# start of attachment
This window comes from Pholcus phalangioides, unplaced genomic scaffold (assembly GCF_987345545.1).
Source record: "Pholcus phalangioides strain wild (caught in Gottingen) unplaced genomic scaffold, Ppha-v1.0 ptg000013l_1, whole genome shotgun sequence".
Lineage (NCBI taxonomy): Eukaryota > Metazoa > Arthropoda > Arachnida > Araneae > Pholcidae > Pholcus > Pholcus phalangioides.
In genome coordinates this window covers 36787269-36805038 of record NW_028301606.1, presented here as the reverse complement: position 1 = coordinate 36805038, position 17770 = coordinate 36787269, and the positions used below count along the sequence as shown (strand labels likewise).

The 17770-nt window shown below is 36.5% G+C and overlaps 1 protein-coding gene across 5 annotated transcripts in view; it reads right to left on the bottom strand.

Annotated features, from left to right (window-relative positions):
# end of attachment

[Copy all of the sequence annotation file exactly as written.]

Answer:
This window comes from Pholcus phalangioides, unplaced genomic scaffold (assembly GCF_987345545.1).
Source record: "Pholcus phalangioides strain wild (caught in Gottingen) unplaced genomic scaffold, Ppha-v1.0 ptg000013l_1, whole genome shotgun sequence".
Lineage (NCBI taxonomy): Eukaryota > Metazoa > Arthropoda > Arachnida > Araneae > Pholcidae > Pholcus > Pholcus phalangioides.
In genome coordinates this window covers 36787269-36805038 of record NW_028301606.1, presented here as the reverse complement: position 1 = coordinate 36805038, position 17770 = coordinate 36787269, and the positions used below count along the sequence as shown (strand labels likewise).

The 17770-nt window shown below is 36.5% G+C and overlaps 1 protein-coding gene across 5 annotated transcripts in view; it reads right to left on the bottom strand.

Annotated features, from left to right (window-relative positions):